The study concluded:

“Curcuminoids were safe and well-tolerated throughout the trial. Short-term adjunctive therapy with curcuminoids can suppress systemic inflammation in patients suffering from SM-induced chronic pulmonary complications.”

Interestingly, this is not the first study to find turmeric compounds have therapeutic value in sulfur mustard associated toxicity. A 2012 study published in the Annals of Clinical Biochemistry found that patients suffering from sulfur mustard induced skin complications experienced significant reductions in inflammation, itching (pruritus) and an overall improvement in quality of life when receiving 1 gram of curcumin daily.[ii] Another 2012 study published in the British Journal of Nutrition found that sulfur mustard-induced chronic skin itching (pruritus) in Iranian veterans could be alleviated with 1 gram a day of curcumin; additionally they found their antioxidant status and quality of life improved significantly. They concluded: “curcumin may be regarded as a natural, safe, widely available and inexpensive treatment for the management of SM-induced chronic pruritus.” [iii]

Clearly, given the limitations of conventional treatment for chemical weapons injury, and given the clinical evidence in support of curcumin, it should be considered a safe alternative – or at least adjuvant – in the treatment of the harms associated with exposure to them.

For additional research on potential natural approaches to chemical weapons injury, take a look at our research page on the topic: Mitigating Chemical Weapons Injury.

For additional research and articles on the benefits of turmeric and its compounds, visit our Health Guide section on the topic: Turmeric research.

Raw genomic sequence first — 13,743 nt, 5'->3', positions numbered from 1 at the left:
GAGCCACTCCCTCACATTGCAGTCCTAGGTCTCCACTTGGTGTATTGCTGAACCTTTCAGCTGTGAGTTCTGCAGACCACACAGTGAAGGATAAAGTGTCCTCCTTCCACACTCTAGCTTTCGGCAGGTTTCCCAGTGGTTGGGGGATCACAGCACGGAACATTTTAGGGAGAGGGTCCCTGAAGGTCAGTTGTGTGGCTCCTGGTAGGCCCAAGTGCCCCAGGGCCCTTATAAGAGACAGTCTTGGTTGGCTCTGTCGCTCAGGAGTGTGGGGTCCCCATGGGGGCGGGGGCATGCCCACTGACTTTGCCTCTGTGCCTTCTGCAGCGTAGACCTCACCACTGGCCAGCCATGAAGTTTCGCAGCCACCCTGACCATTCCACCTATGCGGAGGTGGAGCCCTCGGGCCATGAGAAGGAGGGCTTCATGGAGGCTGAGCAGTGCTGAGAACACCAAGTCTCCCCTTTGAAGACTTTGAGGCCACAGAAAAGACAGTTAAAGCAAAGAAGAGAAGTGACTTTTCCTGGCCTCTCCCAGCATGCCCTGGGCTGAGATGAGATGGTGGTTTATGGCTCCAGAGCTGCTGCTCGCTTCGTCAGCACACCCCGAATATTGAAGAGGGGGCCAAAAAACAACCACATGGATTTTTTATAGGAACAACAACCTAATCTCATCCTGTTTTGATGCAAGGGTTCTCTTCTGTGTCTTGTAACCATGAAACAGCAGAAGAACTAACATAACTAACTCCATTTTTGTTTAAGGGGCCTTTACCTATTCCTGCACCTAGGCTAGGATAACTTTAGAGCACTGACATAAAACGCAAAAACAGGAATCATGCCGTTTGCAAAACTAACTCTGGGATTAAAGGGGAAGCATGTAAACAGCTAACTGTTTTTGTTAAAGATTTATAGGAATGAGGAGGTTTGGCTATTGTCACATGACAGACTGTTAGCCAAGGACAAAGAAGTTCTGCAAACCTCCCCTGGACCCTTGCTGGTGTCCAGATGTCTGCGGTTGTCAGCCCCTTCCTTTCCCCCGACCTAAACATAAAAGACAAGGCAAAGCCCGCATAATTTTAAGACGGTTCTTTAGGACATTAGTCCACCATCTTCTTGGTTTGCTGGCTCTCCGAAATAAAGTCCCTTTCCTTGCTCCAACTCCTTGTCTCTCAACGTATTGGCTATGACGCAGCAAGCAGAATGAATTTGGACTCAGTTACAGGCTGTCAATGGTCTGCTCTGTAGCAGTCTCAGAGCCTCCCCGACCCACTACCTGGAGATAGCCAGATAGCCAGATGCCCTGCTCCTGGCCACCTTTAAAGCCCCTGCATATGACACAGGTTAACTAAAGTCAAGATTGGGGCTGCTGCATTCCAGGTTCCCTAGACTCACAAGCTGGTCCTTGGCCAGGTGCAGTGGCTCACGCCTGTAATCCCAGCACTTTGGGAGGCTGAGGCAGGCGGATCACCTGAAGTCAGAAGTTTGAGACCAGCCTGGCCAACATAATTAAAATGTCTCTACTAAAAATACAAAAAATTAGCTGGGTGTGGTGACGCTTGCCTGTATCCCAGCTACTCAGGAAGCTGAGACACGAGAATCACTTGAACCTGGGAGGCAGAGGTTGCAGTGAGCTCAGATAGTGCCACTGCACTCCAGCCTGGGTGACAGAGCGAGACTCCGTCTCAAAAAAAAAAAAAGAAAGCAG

Article References

[i] Arthur Shiyovich, Yossi Rosman, Amir Krivoy, Liran Statlender, Michael Kassirer, Shai Shrot. [Long-term complications of sulfur mustard exposure: a therapeutic update]. Harefuah. 2014 Mar-Apr;153(3-4):199-205, 237. PMID: 24791566

[ii] Yunes Panahi, Amirhossein Sahebkar, Shahram Parvin, Alireza Saadat. A randomized controlled trial on the anti-inflammatory effects of curcumin in patients with chronic sulphur mustard-induced cutaneous complications. Ann Clin Biochem. 2012 Nov ;49(Pt 6):580-8. Epub 2012 Oct 4. PMID: 23038702

[iii] Yunes Panahi, Amirhossein Sahebkar, Mojtaba Amiri, Seyyed Masoud Davoudi, Fatemeh Beiraghdar, Seyyedeh Leila Hoseininejad, Marjan Kolivand. Improvement of sulphur mustard-induced chronic pruritus, quality of life and antioxidant status by curcumin: results of a randomised, double-blind, placebo-controlled trial. Br J Nutr. 2012 Oct ;108(7):1272-9. Epub 2011 Nov 18. PMID: 22099425

Further articles by Sayer Ji:

About the author:


Sayer Ji  is an author, educator, Steering  Committee Member  of the  Global GMO Free Coalition (GGFC),  advisory board member of the National Health Federation, and the founder of  GreenMedInfo.com  –  an open access, evidence-based resource supporting natural and integrative modalities.  His writings have been published and referenced widely in print and online, including Truthout, Mercola.com, The Journal of Gluten Sensitivity, New York Times and The Well Being Journal.

In 1995 Sayer received a BA degree in Philosophy from Rutgers University, where he studied under the American philosopher Dr. Bruce W. Wilshire, with a focus on the philosophy of science.  In 1996, following residency at the Zen Mountain Monastery in upstate New York, he embarked on a 5 year journey of service as a counsellor-teacher and wilderness therapy specialist for various organizations that serve underprivileged and/or adjudicated populations. Since 2003, Sayer has served as a patient advocate and an educator and consultant for the natural health and wellness field.

Visit  GreenMedInfo online  and on  Facebook, or sign up for  GreenMedInfo’s e-Newsletter.